Both Jay and Colby have written in support of Senate Bill 15, which would prohibit protesting at funerals. While I agree that the proposed law is based on a laudable desire to protect families from additional emotional distress at the time of the loss of a loved one, its overly broad writing and troubling rationale should lead to its rejection.
The rationale for the proposed legal penalty offers a few troubling justifications:
it has been discovered that regardless of the picketers’ message, picketing at a funeral to promote a position garners the picketers significant attention to their message that they might not otherwise enjoy, not in the least by the fact that society finds such exploitation of another’s grief shocking to the conscience
the Legislature finds that funeral picketing may constitute a deliberate verbal or visual assault on funeral mourners who are powerless to avoid the assault
The argument that the state should reject protesting at funerals because the protesters will garner additional attention is troubling, and easily remedied. Protest often functions best because of shock, or because it violates traditional expectations of decorum. While few (and certainly not me) will defend the deplorable actions of these zealots at funerals, the rationale offered in this law would justify restrictions on protests during parades, at elections, and outside any religious ceremony.
As for the attention drawn by these protests, there is a simple answer: the media could stop running the stories. The First Amendment guarantees the right to speak; it by no means gives one the right to be heard, or to have one’s word repeated by the media.
The second justification simply flies in the face of First Amendment jurisprudence. To equate speech with assault relies on the dated logic of the Chaplinsky v. New Hampshire decision, which established a new class of speech outside of constitutional protection–“fighting words.” The language from that decision is strikingly similar to the justification of the proposed funeral law. According the the Court, fighting words are:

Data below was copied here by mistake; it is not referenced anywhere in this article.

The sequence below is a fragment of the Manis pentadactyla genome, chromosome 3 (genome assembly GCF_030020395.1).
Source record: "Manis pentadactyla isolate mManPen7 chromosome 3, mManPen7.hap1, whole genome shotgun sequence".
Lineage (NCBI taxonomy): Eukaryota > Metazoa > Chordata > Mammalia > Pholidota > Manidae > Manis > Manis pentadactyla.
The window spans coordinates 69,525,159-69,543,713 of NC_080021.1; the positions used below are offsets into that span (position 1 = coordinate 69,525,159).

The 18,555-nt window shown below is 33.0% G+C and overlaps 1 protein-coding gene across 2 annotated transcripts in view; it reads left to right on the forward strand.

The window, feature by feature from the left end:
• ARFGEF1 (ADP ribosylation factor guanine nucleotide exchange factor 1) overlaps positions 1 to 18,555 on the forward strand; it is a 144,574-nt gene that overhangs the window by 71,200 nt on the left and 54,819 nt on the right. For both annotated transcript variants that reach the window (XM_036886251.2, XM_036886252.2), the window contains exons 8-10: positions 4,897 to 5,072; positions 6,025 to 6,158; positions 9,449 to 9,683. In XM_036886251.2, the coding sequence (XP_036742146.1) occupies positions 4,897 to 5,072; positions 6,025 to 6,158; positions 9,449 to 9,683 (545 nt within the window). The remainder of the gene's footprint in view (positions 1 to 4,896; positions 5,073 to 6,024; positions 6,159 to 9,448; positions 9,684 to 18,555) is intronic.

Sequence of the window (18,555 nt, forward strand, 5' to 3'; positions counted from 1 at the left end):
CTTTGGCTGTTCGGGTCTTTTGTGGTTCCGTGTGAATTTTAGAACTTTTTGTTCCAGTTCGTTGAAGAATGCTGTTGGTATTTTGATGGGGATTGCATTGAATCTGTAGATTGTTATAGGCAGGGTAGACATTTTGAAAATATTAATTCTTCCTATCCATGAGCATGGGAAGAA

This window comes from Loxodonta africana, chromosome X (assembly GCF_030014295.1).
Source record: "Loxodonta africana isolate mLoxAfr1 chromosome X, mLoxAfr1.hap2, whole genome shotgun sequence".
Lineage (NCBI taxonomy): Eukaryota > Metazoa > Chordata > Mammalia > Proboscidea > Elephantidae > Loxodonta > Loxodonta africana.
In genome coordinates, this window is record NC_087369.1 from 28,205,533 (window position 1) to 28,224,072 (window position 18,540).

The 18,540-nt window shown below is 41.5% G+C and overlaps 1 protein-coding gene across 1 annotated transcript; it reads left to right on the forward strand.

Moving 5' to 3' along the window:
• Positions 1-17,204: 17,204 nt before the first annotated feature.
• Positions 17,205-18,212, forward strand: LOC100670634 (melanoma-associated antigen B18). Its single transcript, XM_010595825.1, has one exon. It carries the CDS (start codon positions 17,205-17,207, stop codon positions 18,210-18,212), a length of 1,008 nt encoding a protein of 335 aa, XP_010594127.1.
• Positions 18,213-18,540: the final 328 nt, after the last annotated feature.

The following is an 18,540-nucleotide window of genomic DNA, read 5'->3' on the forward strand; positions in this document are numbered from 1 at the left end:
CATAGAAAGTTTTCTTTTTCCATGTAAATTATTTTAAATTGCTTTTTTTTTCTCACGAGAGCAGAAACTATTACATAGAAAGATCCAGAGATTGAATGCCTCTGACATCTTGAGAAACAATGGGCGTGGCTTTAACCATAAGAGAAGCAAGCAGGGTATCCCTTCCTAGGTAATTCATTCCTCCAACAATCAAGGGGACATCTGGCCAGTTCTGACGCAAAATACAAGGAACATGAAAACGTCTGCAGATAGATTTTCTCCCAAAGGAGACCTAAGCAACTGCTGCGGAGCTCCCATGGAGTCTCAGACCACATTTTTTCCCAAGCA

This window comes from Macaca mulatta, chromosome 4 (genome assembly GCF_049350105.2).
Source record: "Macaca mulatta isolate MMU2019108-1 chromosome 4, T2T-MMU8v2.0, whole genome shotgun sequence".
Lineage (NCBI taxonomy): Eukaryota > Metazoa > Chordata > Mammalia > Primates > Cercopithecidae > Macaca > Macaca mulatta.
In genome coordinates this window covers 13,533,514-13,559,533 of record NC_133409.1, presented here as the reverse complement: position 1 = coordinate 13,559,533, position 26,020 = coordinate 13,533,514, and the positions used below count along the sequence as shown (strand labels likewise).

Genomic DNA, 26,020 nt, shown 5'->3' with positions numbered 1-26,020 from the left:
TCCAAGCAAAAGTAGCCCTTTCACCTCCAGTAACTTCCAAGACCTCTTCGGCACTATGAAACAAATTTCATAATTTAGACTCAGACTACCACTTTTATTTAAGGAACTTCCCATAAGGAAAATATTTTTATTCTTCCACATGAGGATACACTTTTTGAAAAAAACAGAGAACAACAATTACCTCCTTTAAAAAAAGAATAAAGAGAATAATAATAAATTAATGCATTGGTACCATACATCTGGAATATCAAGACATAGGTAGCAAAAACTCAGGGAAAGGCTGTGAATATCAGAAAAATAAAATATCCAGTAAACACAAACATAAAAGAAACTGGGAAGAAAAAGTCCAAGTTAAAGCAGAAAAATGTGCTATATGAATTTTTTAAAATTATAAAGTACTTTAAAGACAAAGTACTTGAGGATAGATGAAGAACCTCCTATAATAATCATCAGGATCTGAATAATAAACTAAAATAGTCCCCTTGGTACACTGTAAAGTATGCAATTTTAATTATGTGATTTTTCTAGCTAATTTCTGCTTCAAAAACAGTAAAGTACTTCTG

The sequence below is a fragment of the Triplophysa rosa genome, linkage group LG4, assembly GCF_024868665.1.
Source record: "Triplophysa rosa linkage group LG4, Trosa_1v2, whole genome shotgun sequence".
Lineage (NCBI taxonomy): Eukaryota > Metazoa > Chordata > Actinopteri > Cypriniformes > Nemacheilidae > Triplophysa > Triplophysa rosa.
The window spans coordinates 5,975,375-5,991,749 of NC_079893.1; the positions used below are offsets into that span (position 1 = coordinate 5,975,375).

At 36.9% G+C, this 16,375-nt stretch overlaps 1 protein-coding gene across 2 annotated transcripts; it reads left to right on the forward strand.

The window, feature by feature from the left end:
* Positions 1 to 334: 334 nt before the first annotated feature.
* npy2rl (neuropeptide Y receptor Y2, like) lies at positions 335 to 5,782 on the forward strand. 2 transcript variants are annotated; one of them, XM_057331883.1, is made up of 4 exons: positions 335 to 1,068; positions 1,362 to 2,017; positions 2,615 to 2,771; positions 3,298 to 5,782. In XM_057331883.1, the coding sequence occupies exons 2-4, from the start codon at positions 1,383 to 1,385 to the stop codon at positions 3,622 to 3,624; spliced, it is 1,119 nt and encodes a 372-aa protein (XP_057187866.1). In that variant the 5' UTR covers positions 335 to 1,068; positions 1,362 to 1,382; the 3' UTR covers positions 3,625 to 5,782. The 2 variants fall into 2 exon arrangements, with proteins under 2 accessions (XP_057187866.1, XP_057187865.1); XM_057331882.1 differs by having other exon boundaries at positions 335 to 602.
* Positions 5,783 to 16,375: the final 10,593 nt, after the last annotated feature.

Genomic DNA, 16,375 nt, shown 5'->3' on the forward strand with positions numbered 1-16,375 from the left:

“those which by their very utterance inflict injury or tend to incite an immediate breach of the peace.”
The Chaplinsky case is an instructive example about the danger of allowing well-intentioned restrictions on freedom of expression. Chaplinsky, a Jehovah’s Witness opposed the the draft, was arrested and convicted of disturbing the peace for denouncing religion as ” a racket” and for calling a city official “a God damned racketeer” and ” a damned Fascist.” In the current climate of free speech zones and limitations on protest at public venues in the name of security, is it hard to imagine a law like this being expanded to protect public officials, corporate offices, or other institutions from public protest?
Finally, I think the most important reason to reject the law is that there are times when funerals should be protested. The recent death of General Pinochet in Chile offers an important example. Protected from prosecution his entire life by a corrupt government, Pinochet was insulated from protest. While protesting/celebrating his death may not have had an impact on the dead dictator, it did offer important closure to his victims:
While Pinochet supporters mourned the dictator at his service at the Military College, thousands of other Chileans participated in an alternative commemoration and protest at the monument to Salvador Allende, Chile’s democratically-elected president overthrown by Pinochet in a bloody coup d’etat. As they mourned the death of democracy those many years ago, they also resurrected the memory of Pinochet’s victims.
Who were the victims? Famous musician Victor Jara, whose hands were broken at the Chile Stadium, where thousands of prisoners were held in those first few weeks of terror after the coup. Jara was then shot and killed, his body dumped unidentified in a morgue. University professors who taught subject matter incomprehensible to the military junta, subjects such as journalism, sociology, and political science. Schoolteachers whose students denounced them for being Allende sympathizers. Doctors, professionals, workers, students.
I deplore the actions of the Westboro “Church.” Let’s not, however, give them the power to restrict First Amendment rights. Let’s just ignore them.